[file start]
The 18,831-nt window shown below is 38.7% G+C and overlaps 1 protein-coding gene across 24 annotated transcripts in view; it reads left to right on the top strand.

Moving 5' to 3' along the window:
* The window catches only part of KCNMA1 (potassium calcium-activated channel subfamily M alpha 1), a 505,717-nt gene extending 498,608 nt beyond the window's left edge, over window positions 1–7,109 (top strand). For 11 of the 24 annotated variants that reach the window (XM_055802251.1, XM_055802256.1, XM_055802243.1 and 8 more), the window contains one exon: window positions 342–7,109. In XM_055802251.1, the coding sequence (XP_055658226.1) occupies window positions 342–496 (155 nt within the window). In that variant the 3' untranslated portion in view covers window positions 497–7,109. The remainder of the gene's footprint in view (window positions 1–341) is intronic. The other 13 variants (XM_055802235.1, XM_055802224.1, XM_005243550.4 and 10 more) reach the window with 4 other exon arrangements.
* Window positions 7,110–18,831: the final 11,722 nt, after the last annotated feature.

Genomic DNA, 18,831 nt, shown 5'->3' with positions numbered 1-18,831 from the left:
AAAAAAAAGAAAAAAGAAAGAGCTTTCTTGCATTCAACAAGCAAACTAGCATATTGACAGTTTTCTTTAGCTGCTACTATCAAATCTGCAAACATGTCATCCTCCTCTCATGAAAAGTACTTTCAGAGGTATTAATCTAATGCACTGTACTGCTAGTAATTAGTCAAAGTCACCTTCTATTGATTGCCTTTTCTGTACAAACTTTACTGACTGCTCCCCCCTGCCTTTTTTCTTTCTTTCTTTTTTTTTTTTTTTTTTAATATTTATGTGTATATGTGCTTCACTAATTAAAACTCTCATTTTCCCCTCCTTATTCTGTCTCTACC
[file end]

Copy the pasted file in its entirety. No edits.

The 18,831-nt window shown below is 38.7% G+C and overlaps 1 protein-coding gene across 24 annotated transcripts in view; it reads left to right on the top strand.

Moving 5' to 3' along the window:
* The window catches only part of KCNMA1 (potassium calcium-activated channel subfamily M alpha 1), a 505,717-nt gene extending 498,608 nt beyond the window's left edge, over window positions 1–7,109 (top strand). For 11 of the 24 annotated variants that reach the window (XM_055802251.1, XM_055802256.1, XM_055802243.1 and 8 more), the window contains one exon: window positions 342–7,109. In XM_055802251.1, the coding sequence (XP_055658226.1) occupies window positions 342–496 (155 nt within the window). In that variant the 3' untranslated portion in view covers window positions 497–7,109. The remainder of the gene's footprint in view (window positions 1–341) is intronic. The other 13 variants (XM_055802235.1, XM_055802224.1, XM_005243550.4 and 10 more) reach the window with 4 other exon arrangements.
* Window positions 7,110–18,831: the final 11,722 nt, after the last annotated feature.

Genomic DNA, 18,831 nt, shown 5'->3' with positions numbered 1-18,831 from the left:
AAAAAAAAGAAAAAAGAAAGAGCTTTCTTGCATTCAACAAGCAAACTAGCATATTGACAGTTTTCTTTAGCTGCTACTATCAAATCTGCAAACATGTCATCCTCCTCTCATGAAAAGTACTTTCAGAGGTATTAATCTAATGCACTGTACTGCTAGTAATTAGTCAAAGTCACCTTCTATTGATTGCCTTTTCTGTACAAACTTTACTGACTGCTCCCCCCTGCCTTTTTTCTTTCTTTCTTTTTTTTTTTTTTTTTTAATATTTATGTGTATATGTGCTTCACTAATTAAAACTCTCATTTTCCCCTCCTTATTCTGTCTCTACC